Nobody ever talked about Anthony. Nobody even really talked about him at the funeral. The priest said some prayers and the room was silent and the priest said some prayers and the room was silent and the priest said some prayers and the coffin was taken outside and the room was silent. That day, most of Anthony's family had spent the whole day smiling exactly the same smile. Like they had all been taught how to do  it by the same person. It was a smile that Helen would never forget. It was huge. And weird. And frightening. It had sometimes looked like their smiles had even had their own smiles. Even the backs of their heads had seemed to be smiling. She remembered seeing Peter that day. He hadn't spent the whole day smiling. She'd walked into a side room at the church and had seen Peter, kneeling in a circle with some men. Some of them were crying and some of them had their eyes closed and they were all praying, all together in a circle on their knees and Peter had looked up at Helen and she was sure that when he'd seen her, he'd looked like he was about to laugh. She was sure of it.

That was one year ago. Helen looked out the window, at the rows of houses they were cruising past. The glassy, early evening light made the houses seem less real than they were; as if she was looking at a photograph of some houses; as if she could gather the entire row up in one sweeping movement and, with a clenched fist, screw them up in a tight, glossy ball and chuck them into the road to be driven over and completely destroyed.

One year. She tried to make a mental list of all the things that had happened in that time:

Got some new trainers
Been moved down a set in maths
Nearly set the house on fire by mistake
Been to the new cinema in town
The thing with the love heart
Nearly stopped believing in God
Periods started
Got fatter
Killed mum

Not really. That had been an in-joke between Helen and Anthony. She could almost hear him laugh. But she was starting to forget how his laugh really sounded which she hated herself for. Anthony’s laugh was more of a sigh than a laugh. It was small and awkward and quiet. It didn’t come out of his mouth very much. Wait. There. There. There it was. Do it again. Do it again, Anthony.


***


Do it again Anthony

No

Go on

No, it feels weird

It doesn’t look weird, it looks good

Shut up, Hellinnn

It does. It looks really good

No it doesn’t. It looks fucking gay

They were practising walking. More specifically, Anthony was practising walking. More specifically, Anthony was practising how to walk up to Robert from Year 9. The reason for this was that Anthony was absolutely, totally and utterly, can’t eat or sleep, fucked-in-the-head, wanking every day, in love with Robert from Year 9 and Robert in Year 9 needed to know about it because Anthony and Robert from Year 9 were one hundred percent, no doubt about it, nothing else matters, ‘til death do us part, it’s so fucking obvious, perfect for each other. So, Anthony had to practise how to walk up to him because whenever Anthony saw Robert from Year 9 at school, he forgot how to walk.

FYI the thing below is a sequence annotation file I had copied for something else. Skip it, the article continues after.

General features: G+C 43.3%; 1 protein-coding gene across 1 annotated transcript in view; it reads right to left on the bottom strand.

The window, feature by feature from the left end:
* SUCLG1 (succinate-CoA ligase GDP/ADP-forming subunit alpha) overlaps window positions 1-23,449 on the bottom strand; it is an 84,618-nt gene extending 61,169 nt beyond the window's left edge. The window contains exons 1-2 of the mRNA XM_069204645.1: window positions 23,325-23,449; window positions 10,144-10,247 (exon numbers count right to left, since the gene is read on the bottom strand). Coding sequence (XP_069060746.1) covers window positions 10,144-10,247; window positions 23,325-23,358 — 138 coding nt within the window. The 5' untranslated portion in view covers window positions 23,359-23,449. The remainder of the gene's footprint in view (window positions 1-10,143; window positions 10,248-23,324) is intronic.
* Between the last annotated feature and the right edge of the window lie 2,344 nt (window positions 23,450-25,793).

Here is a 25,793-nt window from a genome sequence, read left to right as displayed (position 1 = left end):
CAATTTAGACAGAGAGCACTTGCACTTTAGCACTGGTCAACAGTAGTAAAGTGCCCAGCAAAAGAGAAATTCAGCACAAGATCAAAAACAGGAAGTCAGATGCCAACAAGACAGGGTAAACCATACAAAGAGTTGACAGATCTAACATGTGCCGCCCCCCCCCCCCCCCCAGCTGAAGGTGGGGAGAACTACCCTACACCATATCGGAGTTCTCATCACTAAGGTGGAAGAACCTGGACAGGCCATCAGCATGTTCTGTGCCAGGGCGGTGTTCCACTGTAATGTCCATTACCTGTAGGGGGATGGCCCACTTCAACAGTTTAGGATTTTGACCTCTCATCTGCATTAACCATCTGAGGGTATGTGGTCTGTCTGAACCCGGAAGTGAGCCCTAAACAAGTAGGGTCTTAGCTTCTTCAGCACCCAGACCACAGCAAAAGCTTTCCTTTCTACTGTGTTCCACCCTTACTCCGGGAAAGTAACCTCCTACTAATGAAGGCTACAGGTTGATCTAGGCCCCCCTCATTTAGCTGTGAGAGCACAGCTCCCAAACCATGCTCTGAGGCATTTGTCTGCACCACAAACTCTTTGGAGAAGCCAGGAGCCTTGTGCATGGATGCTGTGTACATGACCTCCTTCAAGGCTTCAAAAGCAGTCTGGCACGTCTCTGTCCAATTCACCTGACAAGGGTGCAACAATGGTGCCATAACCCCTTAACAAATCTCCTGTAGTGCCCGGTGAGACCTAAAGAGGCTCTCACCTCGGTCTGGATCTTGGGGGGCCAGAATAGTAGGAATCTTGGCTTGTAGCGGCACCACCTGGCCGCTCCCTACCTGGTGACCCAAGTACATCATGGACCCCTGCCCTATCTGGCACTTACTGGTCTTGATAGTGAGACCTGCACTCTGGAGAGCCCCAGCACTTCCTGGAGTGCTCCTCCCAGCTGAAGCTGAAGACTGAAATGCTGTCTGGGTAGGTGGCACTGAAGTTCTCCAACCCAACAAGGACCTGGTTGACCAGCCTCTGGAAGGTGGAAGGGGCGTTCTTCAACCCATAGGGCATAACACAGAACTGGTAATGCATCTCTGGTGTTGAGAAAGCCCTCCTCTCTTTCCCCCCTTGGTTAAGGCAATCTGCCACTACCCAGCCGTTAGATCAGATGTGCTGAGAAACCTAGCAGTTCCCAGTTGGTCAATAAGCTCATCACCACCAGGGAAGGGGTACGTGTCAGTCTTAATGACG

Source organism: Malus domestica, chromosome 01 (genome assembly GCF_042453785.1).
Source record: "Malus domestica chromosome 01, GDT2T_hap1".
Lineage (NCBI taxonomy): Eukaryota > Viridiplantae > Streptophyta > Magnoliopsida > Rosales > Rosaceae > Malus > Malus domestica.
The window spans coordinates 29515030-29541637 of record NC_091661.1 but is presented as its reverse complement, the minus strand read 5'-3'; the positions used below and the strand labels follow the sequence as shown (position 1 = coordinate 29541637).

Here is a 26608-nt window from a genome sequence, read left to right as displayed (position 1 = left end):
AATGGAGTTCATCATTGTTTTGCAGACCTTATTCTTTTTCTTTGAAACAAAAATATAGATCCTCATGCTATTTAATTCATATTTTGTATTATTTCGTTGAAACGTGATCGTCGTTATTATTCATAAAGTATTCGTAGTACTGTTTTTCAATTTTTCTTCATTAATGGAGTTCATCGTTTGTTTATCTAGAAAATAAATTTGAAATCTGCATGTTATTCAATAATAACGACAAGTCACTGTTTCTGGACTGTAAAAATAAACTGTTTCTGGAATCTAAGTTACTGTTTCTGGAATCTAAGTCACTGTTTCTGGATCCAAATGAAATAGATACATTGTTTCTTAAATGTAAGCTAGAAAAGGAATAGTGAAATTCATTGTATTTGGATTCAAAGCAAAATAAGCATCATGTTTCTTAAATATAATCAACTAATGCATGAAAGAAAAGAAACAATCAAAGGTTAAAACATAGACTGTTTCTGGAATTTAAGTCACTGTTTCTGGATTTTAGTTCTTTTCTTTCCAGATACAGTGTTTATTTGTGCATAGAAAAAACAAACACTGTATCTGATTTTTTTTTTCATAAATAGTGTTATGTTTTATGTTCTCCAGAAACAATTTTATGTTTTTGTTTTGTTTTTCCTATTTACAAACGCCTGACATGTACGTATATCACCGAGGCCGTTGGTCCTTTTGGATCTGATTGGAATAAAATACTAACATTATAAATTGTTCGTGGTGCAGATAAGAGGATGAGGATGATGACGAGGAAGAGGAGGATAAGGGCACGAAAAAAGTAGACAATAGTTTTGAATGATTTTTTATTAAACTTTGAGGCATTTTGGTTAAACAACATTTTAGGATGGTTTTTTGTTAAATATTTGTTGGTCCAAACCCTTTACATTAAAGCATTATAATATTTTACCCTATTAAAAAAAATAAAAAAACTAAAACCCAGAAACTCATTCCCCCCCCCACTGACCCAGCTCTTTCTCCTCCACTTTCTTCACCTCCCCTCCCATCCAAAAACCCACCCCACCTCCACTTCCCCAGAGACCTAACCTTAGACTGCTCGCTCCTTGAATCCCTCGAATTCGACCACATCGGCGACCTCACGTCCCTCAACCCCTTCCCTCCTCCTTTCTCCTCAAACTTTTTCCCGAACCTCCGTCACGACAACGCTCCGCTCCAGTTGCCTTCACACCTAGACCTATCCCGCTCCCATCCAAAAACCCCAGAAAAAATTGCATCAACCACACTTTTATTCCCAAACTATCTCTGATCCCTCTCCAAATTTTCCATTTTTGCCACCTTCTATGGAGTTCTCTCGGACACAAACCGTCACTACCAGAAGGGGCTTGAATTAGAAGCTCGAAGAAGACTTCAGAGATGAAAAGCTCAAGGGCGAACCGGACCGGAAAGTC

Do it again. Anthony. Do it again

Fucking hell

It looks really good. I promise

What if he doesn't even notice me?

But he obviously really fancies you too

Shh! Peter will fucking hear you, or my mum

Just do the walk again

Fucking hell

Just do the walk one more time. Please! I'll do anything you tell me if you do it one more time

Like what? Say 'cunt' at Prayer Club?

No! Like kill my mum

Fucking hell, I love him so fucking fucking much. I just love him so fucking fucking fucking much

Helen swallowed too loudly. She watched, as Anthony turned to face his bedroom wall, preparing himself for another practise walk. With his back to Helen, Anthony covered his face with his hands. Helen watched, as his t-shirt rode up slightly, exposing the smooth, milky skin on the small of his long back. Helen watched as the nape of Anthony’s slender, blood-filled neck bent down, which sent his head towards his chest, to his beating heart. And she listened as Anthony breathed, slowly and steadily, self-consciously readying himself for his next performance.

Fucking hell, I love him so fucking fucking much. I just love him so fucking fucking fucking much





Some girls were looking at Helen at lunch. People never looked at Helen at lunch. Helen looked back at them from time to time but mainly she just carried on eating her cheese and crisps sandwich.

It was Josie who got up and from her seat and started walking towards Helen. She was carrying a piece of paper. The others were watching.

Alright?

Erm, hi

Is that cheese and crisps?

Yeah

Josie looked behind her at her friends who, by now, had collapsed onto each other in a fit of delirious laughter.